Essay - A White Heron White Heron - Sarah Orne Jewett This...

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A White Heron

White Heron - Sarah Orne Jewett

This is a story with sever*****l important themes, and one of them is pastoral innocence coming into contact ***** into conflict ***** the loss ***** ***** in a modern, industrial world. The tone, conflict and character development in this story follows along the lines of what is known as American literary realism; indeed, realism is evident in a story when character is more critical to the ***** than plot or the actual action. Realism is a strategy ***** which ethical choices are at h*****, the s*****ry line ***** plausible, and humans are placed in n*****ural ***** settings.

In A White Heron, those elements are very much present. This is a story in which ***** ***** of this innocent girl is more ***** to the reader than the precise steps that are taken in ***** plot. This is a ***** intriguing and original tale about the innocence of a girl who seems ***** like the creatures ***** the natural world than she ***** like young people her own age. The s*****ry embraces the changes ***** challenges facing a young girl ***** ***** ***** confronted with a potenti*****l loss of innocence.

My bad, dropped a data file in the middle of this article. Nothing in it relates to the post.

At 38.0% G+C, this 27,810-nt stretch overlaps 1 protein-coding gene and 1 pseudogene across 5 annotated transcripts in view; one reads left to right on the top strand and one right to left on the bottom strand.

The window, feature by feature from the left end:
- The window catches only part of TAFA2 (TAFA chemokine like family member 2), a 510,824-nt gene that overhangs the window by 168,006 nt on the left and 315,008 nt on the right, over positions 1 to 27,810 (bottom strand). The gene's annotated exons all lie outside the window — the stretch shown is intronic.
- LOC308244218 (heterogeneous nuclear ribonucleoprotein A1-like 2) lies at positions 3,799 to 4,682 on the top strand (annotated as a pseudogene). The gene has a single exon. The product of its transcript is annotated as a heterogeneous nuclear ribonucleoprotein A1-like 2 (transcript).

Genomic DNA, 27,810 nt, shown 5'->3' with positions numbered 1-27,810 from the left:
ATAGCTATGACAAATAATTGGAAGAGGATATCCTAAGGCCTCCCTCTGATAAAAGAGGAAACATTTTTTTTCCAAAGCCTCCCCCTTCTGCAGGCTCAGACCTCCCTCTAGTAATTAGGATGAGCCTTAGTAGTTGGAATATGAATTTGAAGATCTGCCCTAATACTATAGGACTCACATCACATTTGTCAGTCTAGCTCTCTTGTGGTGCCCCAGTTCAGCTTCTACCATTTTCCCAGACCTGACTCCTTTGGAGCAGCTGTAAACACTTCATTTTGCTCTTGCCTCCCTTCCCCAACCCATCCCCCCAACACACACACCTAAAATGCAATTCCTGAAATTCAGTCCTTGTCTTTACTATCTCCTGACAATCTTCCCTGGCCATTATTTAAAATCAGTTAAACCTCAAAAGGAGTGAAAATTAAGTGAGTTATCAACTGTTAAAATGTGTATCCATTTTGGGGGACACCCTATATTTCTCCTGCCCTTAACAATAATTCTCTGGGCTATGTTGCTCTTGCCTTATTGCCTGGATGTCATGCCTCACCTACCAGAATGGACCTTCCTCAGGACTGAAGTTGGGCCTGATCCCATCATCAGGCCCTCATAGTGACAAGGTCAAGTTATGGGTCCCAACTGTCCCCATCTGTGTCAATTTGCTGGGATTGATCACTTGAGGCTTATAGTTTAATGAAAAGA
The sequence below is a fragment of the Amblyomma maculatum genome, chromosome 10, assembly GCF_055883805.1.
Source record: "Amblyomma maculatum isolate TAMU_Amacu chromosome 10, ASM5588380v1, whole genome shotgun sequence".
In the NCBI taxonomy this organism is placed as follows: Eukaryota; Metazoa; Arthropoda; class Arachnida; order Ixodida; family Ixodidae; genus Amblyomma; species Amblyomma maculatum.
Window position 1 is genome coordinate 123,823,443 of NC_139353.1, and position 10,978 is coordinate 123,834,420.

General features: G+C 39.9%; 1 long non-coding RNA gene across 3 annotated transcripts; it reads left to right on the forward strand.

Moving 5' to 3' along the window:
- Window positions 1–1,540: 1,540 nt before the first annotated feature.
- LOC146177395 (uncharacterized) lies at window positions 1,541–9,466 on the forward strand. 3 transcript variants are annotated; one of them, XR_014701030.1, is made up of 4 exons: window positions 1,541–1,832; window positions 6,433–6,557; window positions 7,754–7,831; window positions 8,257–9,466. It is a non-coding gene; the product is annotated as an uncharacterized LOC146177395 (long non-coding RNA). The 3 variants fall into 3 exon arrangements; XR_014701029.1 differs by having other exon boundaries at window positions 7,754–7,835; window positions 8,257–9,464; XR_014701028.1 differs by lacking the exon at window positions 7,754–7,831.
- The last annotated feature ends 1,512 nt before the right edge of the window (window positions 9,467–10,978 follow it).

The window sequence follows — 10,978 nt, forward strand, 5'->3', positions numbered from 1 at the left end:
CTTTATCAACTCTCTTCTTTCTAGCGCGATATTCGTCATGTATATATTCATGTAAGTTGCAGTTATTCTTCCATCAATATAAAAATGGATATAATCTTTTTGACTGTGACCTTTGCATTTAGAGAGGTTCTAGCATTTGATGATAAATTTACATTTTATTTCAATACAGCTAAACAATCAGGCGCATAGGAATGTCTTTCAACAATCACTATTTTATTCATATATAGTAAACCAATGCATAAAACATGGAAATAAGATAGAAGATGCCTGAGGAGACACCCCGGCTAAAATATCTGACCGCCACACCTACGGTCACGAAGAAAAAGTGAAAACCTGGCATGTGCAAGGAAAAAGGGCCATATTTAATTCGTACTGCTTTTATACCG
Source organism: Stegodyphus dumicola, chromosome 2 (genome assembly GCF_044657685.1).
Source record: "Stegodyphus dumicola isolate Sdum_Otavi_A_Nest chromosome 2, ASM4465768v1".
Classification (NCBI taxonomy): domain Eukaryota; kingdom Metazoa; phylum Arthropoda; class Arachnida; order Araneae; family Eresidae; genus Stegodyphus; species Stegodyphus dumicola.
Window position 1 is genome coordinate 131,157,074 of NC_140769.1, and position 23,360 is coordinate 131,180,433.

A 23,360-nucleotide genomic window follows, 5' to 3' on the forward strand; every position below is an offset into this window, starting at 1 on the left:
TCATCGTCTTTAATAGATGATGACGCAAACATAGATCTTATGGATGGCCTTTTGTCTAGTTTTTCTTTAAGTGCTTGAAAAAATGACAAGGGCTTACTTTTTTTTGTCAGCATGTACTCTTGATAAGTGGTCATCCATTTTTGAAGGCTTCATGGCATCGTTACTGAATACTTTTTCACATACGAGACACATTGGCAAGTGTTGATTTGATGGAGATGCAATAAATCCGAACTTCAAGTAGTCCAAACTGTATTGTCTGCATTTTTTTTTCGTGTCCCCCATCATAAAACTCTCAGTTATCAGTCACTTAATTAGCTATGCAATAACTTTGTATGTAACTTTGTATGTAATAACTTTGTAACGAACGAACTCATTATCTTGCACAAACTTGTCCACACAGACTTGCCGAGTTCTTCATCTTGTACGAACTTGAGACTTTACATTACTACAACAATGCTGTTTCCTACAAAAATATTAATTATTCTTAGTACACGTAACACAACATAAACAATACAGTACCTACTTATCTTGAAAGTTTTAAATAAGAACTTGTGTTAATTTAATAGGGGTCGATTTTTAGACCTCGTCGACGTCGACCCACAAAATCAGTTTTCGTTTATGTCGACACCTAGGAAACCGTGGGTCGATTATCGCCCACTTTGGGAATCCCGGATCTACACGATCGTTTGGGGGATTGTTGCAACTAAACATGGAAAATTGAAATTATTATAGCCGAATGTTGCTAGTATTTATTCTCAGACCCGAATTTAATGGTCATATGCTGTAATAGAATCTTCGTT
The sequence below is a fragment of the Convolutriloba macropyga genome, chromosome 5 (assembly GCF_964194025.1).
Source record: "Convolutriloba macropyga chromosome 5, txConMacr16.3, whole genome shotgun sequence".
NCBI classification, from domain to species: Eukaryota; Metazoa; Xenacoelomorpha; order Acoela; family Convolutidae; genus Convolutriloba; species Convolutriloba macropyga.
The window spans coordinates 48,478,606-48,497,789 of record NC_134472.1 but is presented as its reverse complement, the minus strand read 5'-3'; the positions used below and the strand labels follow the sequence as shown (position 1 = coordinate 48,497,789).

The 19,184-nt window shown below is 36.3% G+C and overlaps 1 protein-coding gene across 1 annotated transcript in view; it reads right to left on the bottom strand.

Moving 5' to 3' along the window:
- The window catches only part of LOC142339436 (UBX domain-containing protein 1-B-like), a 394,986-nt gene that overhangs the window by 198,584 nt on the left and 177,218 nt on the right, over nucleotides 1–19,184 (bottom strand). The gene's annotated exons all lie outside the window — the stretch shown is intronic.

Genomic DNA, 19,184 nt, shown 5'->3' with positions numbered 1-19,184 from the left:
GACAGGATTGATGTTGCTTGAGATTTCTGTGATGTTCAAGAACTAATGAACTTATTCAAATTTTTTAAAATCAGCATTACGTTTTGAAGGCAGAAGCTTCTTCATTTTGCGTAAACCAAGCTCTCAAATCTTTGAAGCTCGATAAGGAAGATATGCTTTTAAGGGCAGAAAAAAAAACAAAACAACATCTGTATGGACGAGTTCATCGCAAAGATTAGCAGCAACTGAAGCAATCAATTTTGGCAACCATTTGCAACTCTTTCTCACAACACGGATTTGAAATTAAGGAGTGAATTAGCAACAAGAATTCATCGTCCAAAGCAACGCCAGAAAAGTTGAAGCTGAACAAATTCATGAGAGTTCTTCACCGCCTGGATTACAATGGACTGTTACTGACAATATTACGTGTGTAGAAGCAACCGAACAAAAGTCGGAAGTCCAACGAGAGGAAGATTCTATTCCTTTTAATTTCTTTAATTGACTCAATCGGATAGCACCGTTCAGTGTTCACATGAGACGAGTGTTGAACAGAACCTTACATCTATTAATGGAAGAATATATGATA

Indeed, nine-year old Sylvia is the central character, the protagonist; she is a working class girl but readers don't know exactly what city she lives near but it ***** in New England, ***** a m*****nufacturing center. This city near where she is living is an industrially focused metropol*****, and the shy ***** has somehow grown "afraid of folks" (598, Norton *****nthology of American Literature), which when one thinks about it is not that unusual for a girl who "...feels ********** if she were a part ***** ***** gray shadows and moving leaves..."

Sylvia has been adopted by her gr*****mot*****, a widow, and lives in a t*****y house in the middle of a wooded area. What readers know about Sylvia right away is that she loves ***** natural world sett*****g ***** ***** not involved in any apparent stress or pressure. That wooded w*****ld ***** ***** daily has to hunt down her dairy cow is someth*****g of a metaphor for a pastoral place beyond the boundary of the real and ugly world.

Jewett writes (page 597, Norton) that Sylvia "...***** all the time t*****e was, ***** very little use to make of it." And so with all ***** time on her hands, it's reas*****able ***** expect an alert yet shy young girl with no playmates to become fascinated with birds and animals in the *****est. Sylvia's grandmother mentioned that Sylvia had a kn*****ck of "...straying ***** out-*****-doors" and grandma also believed that the "...***** ***** counts her one o' themselves" (599).

This child could be considered a metaphor for ***** in the genre of realism. She ***** well be thought of as a symbol of ***** the world w***** ***** before industrialization, before wars, greed, lust for power and control of nature, and before the invention of weapons ***** kill. Her heart "beat fast


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